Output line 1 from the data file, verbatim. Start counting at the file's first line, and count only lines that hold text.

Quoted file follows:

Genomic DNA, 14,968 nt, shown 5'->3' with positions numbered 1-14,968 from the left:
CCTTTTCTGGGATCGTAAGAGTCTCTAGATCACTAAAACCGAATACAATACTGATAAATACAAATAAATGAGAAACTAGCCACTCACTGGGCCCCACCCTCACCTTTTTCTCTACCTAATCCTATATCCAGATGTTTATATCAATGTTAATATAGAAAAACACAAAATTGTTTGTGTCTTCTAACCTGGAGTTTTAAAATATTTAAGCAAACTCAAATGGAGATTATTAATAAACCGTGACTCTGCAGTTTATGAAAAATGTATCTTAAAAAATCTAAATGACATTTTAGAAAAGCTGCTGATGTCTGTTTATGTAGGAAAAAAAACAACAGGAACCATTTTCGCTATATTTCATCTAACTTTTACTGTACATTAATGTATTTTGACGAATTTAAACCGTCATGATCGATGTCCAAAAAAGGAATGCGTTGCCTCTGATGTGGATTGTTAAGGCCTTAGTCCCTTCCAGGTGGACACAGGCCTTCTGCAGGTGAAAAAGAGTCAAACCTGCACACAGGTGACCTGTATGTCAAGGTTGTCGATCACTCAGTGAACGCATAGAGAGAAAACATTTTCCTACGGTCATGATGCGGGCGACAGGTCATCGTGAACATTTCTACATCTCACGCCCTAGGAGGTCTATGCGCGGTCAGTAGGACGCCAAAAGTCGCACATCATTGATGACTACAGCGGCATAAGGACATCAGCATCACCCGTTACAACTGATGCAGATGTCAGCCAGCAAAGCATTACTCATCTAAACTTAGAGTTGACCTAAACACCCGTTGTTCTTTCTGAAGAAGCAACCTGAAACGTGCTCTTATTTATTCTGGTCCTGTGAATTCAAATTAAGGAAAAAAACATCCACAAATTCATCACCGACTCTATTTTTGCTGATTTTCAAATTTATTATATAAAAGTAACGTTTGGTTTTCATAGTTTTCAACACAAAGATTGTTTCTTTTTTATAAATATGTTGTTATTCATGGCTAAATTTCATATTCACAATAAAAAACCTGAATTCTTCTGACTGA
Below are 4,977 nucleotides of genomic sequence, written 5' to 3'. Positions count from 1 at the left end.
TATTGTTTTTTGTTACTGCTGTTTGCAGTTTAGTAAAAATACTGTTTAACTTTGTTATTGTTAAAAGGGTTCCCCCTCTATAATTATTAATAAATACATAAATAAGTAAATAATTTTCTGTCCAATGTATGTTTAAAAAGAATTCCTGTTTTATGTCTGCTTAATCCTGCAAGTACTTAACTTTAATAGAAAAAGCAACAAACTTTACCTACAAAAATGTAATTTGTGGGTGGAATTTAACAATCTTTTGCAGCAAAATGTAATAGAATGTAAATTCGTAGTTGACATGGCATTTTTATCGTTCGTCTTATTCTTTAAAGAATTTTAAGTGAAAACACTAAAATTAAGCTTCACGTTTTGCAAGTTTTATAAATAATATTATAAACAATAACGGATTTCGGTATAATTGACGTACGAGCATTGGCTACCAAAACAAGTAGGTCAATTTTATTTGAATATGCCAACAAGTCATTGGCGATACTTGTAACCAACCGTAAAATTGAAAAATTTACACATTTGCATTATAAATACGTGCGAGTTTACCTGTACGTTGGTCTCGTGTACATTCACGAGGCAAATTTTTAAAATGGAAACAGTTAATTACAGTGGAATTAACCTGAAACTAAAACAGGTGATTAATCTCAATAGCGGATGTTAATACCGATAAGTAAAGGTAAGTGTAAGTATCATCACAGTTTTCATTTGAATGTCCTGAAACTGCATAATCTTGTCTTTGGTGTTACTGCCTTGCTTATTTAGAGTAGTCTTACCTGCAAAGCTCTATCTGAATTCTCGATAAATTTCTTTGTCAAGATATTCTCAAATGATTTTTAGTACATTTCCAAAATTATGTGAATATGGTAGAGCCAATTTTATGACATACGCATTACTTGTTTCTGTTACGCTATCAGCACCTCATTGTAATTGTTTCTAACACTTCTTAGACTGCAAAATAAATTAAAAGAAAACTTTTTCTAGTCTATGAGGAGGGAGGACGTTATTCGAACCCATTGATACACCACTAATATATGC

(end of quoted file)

Genomic DNA, 14,968 nt, shown 5'->3' with positions numbered 1-14,968 from the left: